The players have done a lot of hard work over the last few years to ensure that we play an attractive style of cricket. I think what needs to happen now is for people to open their eyes and hearts to women’s cricket, and they will find it is an exciting game. It is up to the other people to market it correctly or give women’s cricket a chance.

Shane Warne showed that leg-spinners could become match-winners in limited overs cricket. The 2013 Women’s World Cup saw the off-spinners dominating. Australia had two off-spinners in its first XI (Lisa and Erin Osborne). What is the reason for spinners gaining acceptance in the limited overs format?

I think spinners generally, across all forms of the game, male and female, have been performing extremely well. T20, we thought, will end the spinners’ ability to perform, but slow bowlers have actually been the leading wicket-takers. It is important to have leg-spin and off-spin in a team. It is necessary for all teams playing on sub-continent tracks to have some quality spinners.

There is discussion and debate about woman cricketers playing in the men’s events. Having grown up competing against the boys, your views on mixed teams and whether T20 can be the starting point of such an experiment?

I think it would be difficult because the boys bowl over 140 kmph, and that is something women are not used to. More importantly, we are not used to the steep bounce. There are only a couple of female bowlers who can do that. It (mixed cricket) could happen, but we have to train a lot with the men to feel comfortable. Charity matches and social get-togethers are where both girls and boys can play together.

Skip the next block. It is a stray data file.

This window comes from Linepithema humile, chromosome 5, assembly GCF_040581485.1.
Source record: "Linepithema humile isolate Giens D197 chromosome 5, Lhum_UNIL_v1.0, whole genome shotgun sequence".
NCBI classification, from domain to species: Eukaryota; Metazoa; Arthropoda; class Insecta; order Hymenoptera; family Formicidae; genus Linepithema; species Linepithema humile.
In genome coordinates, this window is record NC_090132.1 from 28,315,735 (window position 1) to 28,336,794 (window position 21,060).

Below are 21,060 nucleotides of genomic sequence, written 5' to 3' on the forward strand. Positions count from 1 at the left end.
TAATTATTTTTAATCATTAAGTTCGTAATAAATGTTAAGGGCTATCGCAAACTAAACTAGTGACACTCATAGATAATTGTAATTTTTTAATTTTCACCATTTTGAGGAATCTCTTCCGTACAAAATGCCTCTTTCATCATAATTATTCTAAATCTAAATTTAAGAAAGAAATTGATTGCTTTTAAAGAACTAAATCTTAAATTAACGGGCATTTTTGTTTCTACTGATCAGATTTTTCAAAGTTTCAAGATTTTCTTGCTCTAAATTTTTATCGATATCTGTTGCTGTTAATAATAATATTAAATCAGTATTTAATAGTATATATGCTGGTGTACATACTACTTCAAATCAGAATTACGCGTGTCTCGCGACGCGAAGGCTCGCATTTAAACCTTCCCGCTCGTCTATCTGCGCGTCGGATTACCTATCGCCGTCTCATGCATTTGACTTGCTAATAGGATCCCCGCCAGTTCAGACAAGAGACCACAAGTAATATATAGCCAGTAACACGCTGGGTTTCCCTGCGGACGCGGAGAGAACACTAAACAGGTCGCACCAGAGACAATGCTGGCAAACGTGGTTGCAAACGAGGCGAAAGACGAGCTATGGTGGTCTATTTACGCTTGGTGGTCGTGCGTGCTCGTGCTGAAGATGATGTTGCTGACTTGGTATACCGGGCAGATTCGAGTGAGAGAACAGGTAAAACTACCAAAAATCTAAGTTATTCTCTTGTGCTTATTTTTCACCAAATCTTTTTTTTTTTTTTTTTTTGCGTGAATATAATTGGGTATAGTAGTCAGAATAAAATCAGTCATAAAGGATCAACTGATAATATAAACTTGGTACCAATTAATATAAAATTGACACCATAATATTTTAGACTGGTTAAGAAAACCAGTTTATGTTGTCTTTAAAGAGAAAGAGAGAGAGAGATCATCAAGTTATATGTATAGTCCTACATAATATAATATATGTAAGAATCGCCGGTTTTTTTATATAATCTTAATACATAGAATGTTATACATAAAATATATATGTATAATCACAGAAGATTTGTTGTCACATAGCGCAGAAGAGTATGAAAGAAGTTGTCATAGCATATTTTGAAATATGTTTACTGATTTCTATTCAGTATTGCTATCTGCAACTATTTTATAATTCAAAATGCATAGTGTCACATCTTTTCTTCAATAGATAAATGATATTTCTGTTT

Michael Clarke and Steve Smith of Pune Warriors bring the Australian approach into focus in the IPL? Your thoughts on Australian cricket accepting IPL? Do you feel a women’s event on the same lines is viable?

When the IPL first came out, it was televised on our channels; it was great and I really enjoyed it. Unfortunately, because it is not televised any more in Australia, people don’t really follow it. They find out scores through cricinfo and sites like that. If IPL is televised, people would watch it. Looking at the success of the T20 World Cup, how close the games were and the skill level of the girls playing now, I think women’s cricket in a similar format would be very exciting.

Do you have any friends in the Indian women’s squad — either past or present? Going by the World Cup in the recent past, playing against India also brings out the best from you…

I get on extremely well with a number of players in the Indian team. I have known Jhulan Goswami since 2003; we have played a lot against each other and enjoy each other’s company as well. Regarding the second part of your question, I have competitive spirit. I play 10-pin bowling with my six-year-old cousin and want to beat him always. Playing cricket against another country certainly brings out the best in you.

Any memorable moments from the 2013 World Cup that you will reflect on for the rest of your life?

Every World Cup is different. There are moments, like I felt that this group (Australian squad) will never play again together in a World Cup. That is special.